Very new to blender, so I am hoping this is an easy task that I just dont know the name of the function for.

I have a curved surface on an object that I am trying to add some raised trim around the edging (imagine a curved panel of armour on a knight). To make the curved panel I uses a subsurface modifier.

I have tried selecting the faces towards the edge of he panel and extruding them along the normal but because of the curve of the plate the trim is not a uniform width in from the edge of the armour panel.

Any suggestions on how I could achieve this?

Image added.

As you can see the trim on the armour panels is not uniform in width from the edge. On the very curved panels when I use a loop cut they are not even, I was hoping there was a quicker way than having to adjust all the points by eye. enter image description here

  • 2
    $\begingroup$ Can you add a small screenshot? $\endgroup$
    – amonroejj
    Jun 10, 2020 at 14:41
  • $\begingroup$ as said by others, share some image, of your current model and/or of a reference image that shows an example of what you wish to achieve $\endgroup$
    – m.ardito
    Jun 10, 2020 at 18:29
  • $\begingroup$ Added to he original message now. Thanks guys. $\endgroup$
    – NCO
    Jun 12, 2020 at 8:08
  • $\begingroup$ Thanks Robin. Sorted now. $\endgroup$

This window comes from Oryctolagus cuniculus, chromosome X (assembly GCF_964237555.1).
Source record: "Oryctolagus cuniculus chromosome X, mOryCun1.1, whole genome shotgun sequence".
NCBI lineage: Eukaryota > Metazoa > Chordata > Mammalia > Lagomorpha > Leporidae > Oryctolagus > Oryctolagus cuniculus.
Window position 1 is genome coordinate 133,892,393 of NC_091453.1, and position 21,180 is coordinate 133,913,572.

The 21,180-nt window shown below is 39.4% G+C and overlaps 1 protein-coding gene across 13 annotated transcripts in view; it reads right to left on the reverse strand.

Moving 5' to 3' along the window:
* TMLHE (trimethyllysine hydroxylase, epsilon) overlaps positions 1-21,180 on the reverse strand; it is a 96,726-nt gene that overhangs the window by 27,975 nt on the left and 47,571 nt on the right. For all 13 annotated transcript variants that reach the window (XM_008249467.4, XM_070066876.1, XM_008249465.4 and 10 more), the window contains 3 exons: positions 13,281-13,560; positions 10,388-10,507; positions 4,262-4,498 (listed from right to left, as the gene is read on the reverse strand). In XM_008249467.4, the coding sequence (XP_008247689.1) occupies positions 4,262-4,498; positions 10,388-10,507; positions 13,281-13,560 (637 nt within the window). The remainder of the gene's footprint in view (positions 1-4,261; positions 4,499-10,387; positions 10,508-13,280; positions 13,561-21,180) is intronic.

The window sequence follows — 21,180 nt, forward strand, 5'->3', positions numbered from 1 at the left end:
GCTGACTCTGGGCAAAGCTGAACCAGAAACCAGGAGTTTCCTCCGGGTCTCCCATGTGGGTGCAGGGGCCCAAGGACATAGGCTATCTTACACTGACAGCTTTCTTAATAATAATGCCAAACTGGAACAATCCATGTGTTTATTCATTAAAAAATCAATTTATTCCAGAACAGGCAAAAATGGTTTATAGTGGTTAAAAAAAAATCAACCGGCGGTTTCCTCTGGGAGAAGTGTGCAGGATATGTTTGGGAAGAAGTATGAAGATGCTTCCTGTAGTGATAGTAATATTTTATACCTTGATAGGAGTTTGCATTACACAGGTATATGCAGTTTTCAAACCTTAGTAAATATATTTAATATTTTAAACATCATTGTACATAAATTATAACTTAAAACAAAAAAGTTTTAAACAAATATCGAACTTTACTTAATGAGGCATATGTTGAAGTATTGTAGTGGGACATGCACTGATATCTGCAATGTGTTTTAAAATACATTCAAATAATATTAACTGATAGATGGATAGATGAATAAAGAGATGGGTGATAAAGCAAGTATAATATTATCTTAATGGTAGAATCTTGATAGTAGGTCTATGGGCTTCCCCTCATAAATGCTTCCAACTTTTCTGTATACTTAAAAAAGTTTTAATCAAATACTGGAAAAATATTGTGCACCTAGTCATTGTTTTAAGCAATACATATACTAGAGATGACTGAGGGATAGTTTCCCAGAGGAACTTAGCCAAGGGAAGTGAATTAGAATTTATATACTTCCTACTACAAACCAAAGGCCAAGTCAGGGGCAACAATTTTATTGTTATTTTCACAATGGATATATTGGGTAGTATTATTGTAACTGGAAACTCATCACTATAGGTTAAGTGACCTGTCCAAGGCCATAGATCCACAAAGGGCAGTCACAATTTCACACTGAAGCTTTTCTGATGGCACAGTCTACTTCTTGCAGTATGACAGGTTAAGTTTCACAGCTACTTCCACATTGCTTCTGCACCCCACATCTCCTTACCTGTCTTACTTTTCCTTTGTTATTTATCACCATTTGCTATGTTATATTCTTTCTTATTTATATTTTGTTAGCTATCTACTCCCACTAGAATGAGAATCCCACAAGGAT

– NCO
    Jun 12, 2020 at 9:37

1 Answer 1


It's a shame Blender doesn't directly have an 'Offset Even' tool, along the perpendiculars to the edges being offset. A 2D curve can do it, so you could start with the trim, and build the plate away from it.. but starting with the plate as a mesh...

enter image description here

.. the E 'Even' option in the GG edge-slide tool means 'even along the crossing edge-rings', not a perpendicularly even distance from the loop itself. The illustration shows a sort of worst-case, with all the crossing edges vertical, so their density changes across the width. A simple GG (above) doesn't work.

If you're building the trim outwards from the plate, you could:

  1. Extrude the edges to be trimmed towards the center of curvature of the plate, like the rim of a Solidify modifier..
  2. AltE Extrude the new rim faces outward along their normals
  3. Delete the surplus faces.

This method. though, builds the trim inwards.

  1. As in 1. above, extrude the curve to be trimmed (top, in the picture below). This extrusion won't do anything except to tell the next operator what to do..

enter image description here

  1. .. Which is I inset the region of all the faces in the original plate, with 'Even' checked, no 'Edge Rail', and no 'Boundary' inset. (Bottom, above).
  2. The extruded faces have done their job, helping a selective inset, and can be deleted.

enter image description here

  1. The new border-strip of faces can now be AltE extruded along its normals.

(I've had to tidy up the inside of the plate a bit, reconnecting the top and bottom with Bridge Edge Loops .. the topology inside your plate looks better than this, from what I can see)

Add a Bevel by angle modifier, and a Subdivision Surface..

enter image description here

The edge-lengths do check out.. they're pretty much the same all the way along the trim.

  • $\begingroup$ Thats so useful. I need to read through this carefully (Im only just starting with Blender) to make sure what I need to do to get it right but I can see you've made the curve have a very even trim. $\endgroup$
    – NCO
    Jun 14, 2020 at 17:22

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